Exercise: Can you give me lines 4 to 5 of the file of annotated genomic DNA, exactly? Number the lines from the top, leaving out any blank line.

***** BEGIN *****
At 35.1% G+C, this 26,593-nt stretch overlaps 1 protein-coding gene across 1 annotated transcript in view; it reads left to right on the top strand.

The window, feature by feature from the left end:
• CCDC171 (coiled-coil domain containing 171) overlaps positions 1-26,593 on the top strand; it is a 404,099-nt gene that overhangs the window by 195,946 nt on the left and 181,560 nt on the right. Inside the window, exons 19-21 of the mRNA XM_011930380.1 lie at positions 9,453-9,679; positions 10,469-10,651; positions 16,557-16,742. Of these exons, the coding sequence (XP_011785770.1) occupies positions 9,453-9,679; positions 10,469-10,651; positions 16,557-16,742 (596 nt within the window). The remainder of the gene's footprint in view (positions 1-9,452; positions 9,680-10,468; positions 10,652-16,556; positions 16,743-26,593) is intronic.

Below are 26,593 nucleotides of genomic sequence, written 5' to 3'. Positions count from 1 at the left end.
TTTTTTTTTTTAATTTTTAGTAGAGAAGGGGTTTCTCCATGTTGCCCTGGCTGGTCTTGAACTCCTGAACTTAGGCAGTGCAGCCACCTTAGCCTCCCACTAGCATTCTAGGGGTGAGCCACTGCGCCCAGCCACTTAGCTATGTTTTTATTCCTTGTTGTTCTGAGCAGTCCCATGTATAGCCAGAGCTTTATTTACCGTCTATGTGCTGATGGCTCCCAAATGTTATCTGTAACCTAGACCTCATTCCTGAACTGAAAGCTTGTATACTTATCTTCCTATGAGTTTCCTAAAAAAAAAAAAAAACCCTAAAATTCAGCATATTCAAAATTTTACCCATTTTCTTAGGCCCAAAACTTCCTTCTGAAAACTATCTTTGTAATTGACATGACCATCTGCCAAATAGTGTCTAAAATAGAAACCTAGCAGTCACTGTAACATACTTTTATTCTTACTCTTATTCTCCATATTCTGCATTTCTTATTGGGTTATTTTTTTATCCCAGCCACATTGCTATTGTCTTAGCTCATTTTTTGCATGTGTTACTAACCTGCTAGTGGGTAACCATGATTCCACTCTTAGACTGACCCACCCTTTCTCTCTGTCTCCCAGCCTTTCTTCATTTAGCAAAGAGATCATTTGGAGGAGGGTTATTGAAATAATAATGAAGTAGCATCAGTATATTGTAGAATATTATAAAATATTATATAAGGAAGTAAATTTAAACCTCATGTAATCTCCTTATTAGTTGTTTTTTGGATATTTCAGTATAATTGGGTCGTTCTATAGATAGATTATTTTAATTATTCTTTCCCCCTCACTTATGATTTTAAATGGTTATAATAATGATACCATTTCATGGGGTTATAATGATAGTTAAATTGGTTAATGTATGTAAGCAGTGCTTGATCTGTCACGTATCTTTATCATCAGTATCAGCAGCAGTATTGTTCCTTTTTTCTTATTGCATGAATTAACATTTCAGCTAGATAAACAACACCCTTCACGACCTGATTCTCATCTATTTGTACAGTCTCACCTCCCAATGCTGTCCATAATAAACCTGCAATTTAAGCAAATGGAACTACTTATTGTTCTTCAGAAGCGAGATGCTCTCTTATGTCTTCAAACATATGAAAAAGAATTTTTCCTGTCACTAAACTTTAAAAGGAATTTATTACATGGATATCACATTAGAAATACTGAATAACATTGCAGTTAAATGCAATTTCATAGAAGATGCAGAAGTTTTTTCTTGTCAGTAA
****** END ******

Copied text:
Below are 26,593 nucleotides of genomic sequence, written 5' to 3'. Positions count from 1 at the left end.
TTTTTTTTTTTAATTTTTAGTAGAGAAGGGGTTTCTCCATGTTGCCCTGGCTGGTCTTGAACTCCTGAACTTAGGCAGTGCAGCCACCTTAGCCTCCCACTAGCATTCTAGGGGTGAGCCACTGCGCCCAGCCACTTAGCTATGTTTTTATTCCTTGTTGTTCTGAGCAGTCCCATGTATAGCCAGAGCTTTATTTACCGTCTATGTGCTGATGGCTCCCAAATGTTATCTGTAACCTAGACCTCATTCCTGAACTGAAAGCTTGTATACTTATCTTCCTATGAGTTTCCTAAAAAAAAAAAAAAACCCTAAAATTCAGCATATTCAAAATTTTACCCATTTTCTTAGGCCCAAAACTTCCTTCTGAAAACTATCTTTGTAATTGACATGACCATCTGCCAAATAGTGTCTAAAATAGAAACCTAGCAGTCACTGTAACATACTTTTATTCTTACTCTTATTCTCCATATTCTGCATTTCTTATTGGGTTATTTTTTTATCCCAGCCACATTGCTATTGTCTTAGCTCATTTTTTGCATGTGTTACTAACCTGCTAGTGGGTAACCATGATTCCACTCTTAGACTGACCCACCCTTTCTCTCTGTCTCCCAGCCTTTCTTCATTTAGCAAAGAGATCATTTGGAGGAGGGTTATTGAAATAATAATGAAGTAGCATCAGTATATTGTAGAATATTATAAAATATTATATAAGGAAGTAAATTTAAACCTCATGTAATCTCCTTATTAGTTGTTTTTTGGATATTTCAGTATAATTGGGTCGTTCTATAGATAGATTATTTTAATTATTCTTTCCCCCTCACTTATGATTTTAAATGGTTATAATAATGATACCATTTCATGGGGTTATAATGATAGTTAAATTGGTTAATGTATGTAAGCAGTGCTTGATCTGTCACGTATCTTTATCATCAGTATCAGCAGCAGTATTGTTCCTTTTTTCTTATTGCATGAATTAACATTTCAGCTAGATAAACAACACCCTTCACGACCTGATTCTCATCTATTTGTACAGTCTCACCTCCCAATGCTGTCCATAATAAACCTGCAATTTAAGCAAATGGAACTACTTATTGTTCTTCAGAAGCGAGATGCTCTCTTATGTCTTCAAACATATGAAAAAGAATTTTTCCTGTCACTAAACTTTAAAAGGAATTTATTACATGGATATCACATTAGAAATACTGAATAACATTGCAGTTAAATGCAATTTCATAGAAGATGCAGAAGTTTTTTCTTGTCAGTAA